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I am planning a couple of scenes where the PCs could gain some benefits if they choose a particular route. For instance, when they first enter a certain town, they would be set upon by a group of local thugs – if the PCs end the fight with social skills, or through a display of feats, hence ending it without much violence, the townsfolk will be more impressed than if the PCs just beat the thugs down.

Or consider a case of some scenarios, such as The Haunting of Harrowstone (Pathfinder, Carrion Crown adventure path), in which certain actions improve the PCs' relationship with the town via gaining or losing Trust points. How can I hint that for a particular encounter, if the PCs pick a particular route, they may earn or lose Trust?

Usually, such information is withheld because it is considered "meta-game". However, seeing that everybody has different perspectives as to what 'common sense' should be, I would like to give the players some idea, but not to the extent of spelling out how the mechanics work. How should I go about doing that?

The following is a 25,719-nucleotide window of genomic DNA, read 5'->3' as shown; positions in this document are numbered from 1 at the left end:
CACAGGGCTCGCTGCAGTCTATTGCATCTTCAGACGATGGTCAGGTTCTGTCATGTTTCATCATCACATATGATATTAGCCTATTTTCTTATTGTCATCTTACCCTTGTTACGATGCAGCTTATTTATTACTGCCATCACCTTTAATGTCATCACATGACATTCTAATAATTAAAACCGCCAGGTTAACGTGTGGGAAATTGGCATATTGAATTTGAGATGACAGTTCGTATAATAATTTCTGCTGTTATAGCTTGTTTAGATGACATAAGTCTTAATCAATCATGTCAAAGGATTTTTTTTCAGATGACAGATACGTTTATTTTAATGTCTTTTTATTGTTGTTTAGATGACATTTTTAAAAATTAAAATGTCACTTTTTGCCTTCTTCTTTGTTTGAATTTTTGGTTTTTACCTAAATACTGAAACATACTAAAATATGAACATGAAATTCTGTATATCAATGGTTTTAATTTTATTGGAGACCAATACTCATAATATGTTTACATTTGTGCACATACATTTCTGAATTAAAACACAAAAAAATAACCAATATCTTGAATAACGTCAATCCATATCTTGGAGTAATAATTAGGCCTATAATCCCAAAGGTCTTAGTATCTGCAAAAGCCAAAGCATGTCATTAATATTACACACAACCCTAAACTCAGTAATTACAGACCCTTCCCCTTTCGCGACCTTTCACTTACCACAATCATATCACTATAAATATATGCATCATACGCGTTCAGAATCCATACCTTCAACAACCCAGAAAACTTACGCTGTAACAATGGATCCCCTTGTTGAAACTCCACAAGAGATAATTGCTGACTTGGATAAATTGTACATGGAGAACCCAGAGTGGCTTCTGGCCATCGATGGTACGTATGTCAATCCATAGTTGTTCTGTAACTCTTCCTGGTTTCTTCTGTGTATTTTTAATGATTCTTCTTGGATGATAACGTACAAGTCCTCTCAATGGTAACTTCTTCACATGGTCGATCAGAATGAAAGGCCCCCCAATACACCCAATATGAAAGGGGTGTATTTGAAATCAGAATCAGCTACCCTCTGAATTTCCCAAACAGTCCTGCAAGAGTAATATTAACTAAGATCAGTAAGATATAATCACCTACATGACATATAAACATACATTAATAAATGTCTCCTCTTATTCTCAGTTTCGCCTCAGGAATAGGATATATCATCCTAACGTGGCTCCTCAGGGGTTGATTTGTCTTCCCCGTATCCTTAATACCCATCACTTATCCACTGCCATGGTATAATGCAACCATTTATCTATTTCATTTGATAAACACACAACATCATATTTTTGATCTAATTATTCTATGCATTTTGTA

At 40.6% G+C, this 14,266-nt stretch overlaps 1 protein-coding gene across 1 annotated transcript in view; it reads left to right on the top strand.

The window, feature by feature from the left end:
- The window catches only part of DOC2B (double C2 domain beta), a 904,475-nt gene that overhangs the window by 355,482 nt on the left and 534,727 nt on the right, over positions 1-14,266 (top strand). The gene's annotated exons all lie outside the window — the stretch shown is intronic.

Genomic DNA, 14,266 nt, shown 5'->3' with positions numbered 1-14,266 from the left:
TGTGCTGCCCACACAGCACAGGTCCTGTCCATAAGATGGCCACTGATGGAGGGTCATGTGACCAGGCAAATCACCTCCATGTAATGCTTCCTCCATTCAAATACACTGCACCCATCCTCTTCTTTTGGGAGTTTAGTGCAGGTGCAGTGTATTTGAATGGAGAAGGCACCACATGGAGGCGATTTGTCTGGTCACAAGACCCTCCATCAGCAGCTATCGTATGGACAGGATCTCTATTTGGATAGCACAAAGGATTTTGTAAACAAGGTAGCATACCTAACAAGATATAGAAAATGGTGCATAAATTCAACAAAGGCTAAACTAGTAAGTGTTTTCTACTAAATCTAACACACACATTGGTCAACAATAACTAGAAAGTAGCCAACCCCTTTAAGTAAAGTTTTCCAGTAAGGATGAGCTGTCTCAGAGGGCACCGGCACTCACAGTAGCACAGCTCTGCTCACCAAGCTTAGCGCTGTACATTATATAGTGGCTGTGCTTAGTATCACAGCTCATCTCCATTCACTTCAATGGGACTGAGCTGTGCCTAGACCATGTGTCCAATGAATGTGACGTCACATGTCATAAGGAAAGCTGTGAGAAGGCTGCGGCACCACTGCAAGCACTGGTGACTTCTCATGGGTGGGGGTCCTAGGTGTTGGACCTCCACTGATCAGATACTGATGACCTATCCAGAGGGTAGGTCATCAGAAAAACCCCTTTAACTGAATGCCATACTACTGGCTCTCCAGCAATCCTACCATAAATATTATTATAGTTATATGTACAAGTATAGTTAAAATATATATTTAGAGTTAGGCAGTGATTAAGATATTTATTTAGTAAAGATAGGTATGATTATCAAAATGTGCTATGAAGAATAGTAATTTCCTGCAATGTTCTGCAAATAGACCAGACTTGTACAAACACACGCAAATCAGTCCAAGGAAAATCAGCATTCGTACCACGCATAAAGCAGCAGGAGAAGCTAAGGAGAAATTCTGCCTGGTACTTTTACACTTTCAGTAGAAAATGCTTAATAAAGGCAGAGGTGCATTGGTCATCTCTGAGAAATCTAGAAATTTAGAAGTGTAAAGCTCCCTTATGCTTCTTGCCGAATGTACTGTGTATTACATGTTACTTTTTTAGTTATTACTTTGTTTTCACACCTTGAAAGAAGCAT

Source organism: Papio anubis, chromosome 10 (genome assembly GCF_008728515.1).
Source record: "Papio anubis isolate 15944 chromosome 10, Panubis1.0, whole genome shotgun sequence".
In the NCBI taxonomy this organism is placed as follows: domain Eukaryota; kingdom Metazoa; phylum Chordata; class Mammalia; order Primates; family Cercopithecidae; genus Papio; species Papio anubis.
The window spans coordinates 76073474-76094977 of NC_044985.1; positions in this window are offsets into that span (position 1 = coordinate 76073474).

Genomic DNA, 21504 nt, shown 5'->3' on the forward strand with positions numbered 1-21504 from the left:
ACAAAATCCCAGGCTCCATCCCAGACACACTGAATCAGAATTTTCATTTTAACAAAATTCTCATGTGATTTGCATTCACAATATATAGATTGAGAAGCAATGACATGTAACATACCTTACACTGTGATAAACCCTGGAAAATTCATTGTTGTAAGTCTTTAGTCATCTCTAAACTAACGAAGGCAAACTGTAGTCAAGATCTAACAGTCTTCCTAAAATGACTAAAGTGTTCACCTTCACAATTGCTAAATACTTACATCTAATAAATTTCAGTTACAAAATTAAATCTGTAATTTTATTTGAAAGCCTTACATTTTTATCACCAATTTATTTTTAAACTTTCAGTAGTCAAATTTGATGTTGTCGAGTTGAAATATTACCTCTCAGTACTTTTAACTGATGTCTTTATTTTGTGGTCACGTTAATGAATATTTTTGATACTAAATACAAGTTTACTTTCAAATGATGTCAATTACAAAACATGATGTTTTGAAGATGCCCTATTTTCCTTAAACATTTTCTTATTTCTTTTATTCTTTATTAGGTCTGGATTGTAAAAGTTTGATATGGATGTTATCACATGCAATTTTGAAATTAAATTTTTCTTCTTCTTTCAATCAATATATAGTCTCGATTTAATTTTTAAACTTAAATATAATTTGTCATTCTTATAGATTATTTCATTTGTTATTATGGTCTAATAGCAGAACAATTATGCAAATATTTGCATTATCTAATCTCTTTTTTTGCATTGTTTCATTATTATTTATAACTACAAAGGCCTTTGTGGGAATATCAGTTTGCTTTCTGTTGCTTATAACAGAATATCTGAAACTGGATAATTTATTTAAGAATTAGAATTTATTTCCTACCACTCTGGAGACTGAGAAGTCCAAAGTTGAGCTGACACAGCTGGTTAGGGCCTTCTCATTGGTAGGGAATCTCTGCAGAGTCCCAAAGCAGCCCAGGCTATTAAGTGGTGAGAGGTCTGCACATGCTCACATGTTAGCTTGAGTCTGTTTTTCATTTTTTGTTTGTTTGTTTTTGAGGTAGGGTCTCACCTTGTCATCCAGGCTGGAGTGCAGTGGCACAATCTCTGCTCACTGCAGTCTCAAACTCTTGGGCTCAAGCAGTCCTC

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There's nothing meta in the examples you gave. –  AJMansfield Jul 7 '13 at 1:15
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Common Sense isn't So Common

One of the difficulties in these kinds of scenarios is that the writer tends to think that these sorts of meta-goals are common sense, but that sort of thinking is lazy writing. What one person thinks is common sense is not the same to others.

So what do you do to make up for this kind of lazy writing?

Show, don't tell

As a game master, it is not only the rules of the game that you are adjudicating, but the whole mood. And your best tool in doing so isn't the rules, but your example.